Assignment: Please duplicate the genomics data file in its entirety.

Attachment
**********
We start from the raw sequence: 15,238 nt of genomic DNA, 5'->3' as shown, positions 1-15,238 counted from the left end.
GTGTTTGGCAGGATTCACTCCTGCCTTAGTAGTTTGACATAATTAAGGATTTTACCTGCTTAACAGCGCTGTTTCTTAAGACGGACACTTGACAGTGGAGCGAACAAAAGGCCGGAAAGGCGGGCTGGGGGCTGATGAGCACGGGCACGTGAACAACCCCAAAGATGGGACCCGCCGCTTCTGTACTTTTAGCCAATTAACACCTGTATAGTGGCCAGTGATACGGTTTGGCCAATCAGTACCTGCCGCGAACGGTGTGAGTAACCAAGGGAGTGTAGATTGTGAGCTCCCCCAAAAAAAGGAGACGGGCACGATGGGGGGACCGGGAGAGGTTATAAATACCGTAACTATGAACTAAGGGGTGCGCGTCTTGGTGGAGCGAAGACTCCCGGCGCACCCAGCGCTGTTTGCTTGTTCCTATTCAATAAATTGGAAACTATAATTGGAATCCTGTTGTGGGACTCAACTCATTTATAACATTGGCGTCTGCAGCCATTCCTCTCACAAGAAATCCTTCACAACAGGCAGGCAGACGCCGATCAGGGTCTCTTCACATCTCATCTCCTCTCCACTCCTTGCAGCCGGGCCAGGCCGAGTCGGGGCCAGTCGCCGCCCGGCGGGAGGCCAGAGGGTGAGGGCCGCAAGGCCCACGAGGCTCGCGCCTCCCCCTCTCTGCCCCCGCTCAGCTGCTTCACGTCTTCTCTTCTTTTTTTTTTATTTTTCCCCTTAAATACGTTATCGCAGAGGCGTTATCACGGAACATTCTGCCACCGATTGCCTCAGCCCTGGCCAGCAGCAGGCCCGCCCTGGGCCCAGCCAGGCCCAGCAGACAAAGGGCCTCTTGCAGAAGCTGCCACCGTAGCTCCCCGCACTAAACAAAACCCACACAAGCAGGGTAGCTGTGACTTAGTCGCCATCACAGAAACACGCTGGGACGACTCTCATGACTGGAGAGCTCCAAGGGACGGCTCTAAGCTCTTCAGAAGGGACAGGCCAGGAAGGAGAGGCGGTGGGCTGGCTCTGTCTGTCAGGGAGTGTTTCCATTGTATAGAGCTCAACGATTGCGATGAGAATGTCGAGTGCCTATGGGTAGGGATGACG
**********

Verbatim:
We start from the raw sequence: 15,238 nt of genomic DNA, 5'->3' as shown, positions 1-15,238 counted from the left end.
GTGTTTGGCAGGATTCACTCCTGCCTTAGTAGTTTGACATAATTAAGGATTTTACCTGCTTAACAGCGCTGTTTCTTAAGACGGACACTTGACAGTGGAGCGAACAAAAGGCCGGAAAGGCGGGCTGGGGGCTGATGAGCACGGGCACGTGAACAACCCCAAAGATGGGACCCGCCGCTTCTGTACTTTTAGCCAATTAACACCTGTATAGTGGCCAGTGATACGGTTTGGCCAATCAGTACCTGCCGCGAACGGTGTGAGTAACCAAGGGAGTGTAGATTGTGAGCTCCCCCAAAAAAAGGAGACGGGCACGATGGGGGGACCGGGAGAGGTTATAAATACCGTAACTATGAACTAAGGGGTGCGCGTCTTGGTGGAGCGAAGACTCCCGGCGCACCCAGCGCTGTTTGCTTGTTCCTATTCAATAAATTGGAAACTATAATTGGAATCCTGTTGTGGGACTCAACTCATTTATAACATTGGCGTCTGCAGCCATTCCTCTCACAAGAAATCCTTCACAACAGGCAGGCAGACGCCGATCAGGGTCTCTTCACATCTCATCTCCTCTCCACTCCTTGCAGCCGGGCCAGGCCGAGTCGGGGCCAGTCGCCGCCCGGCGGGAGGCCAGAGGGTGAGGGCCGCAAGGCCCACGAGGCTCGCGCCTCCCCCTCTCTGCCCCCGCTCAGCTGCTTCACGTCTTCTCTTCTTTTTTTTTTATTTTTCCCCTTAAATACGTTATCGCAGAGGCGTTATCACGGAACATTCTGCCACCGATTGCCTCAGCCCTGGCCAGCAGCAGGCCCGCCCTGGGCCCAGCCAGGCCCAGCAGACAAAGGGCCTCTTGCAGAAGCTGCCACCGTAGCTCCCCGCACTAAACAAAACCCACACAAGCAGGGTAGCTGTGACTTAGTCGCCATCACAGAAACACGCTGGGACGACTCTCATGACTGGAGAGCTCCAAGGGACGGCTCTAAGCTCTTCAGAAGGGACAGGCCAGGAAGGAGAGGCGGTGGGCTGGCTCTGTCTGTCAGGGAGTGTTTCCATTGTATAGAGCTCAACGATTGCGATGAGAATGTCGAGTGCCTATGGGTAGGGATGACG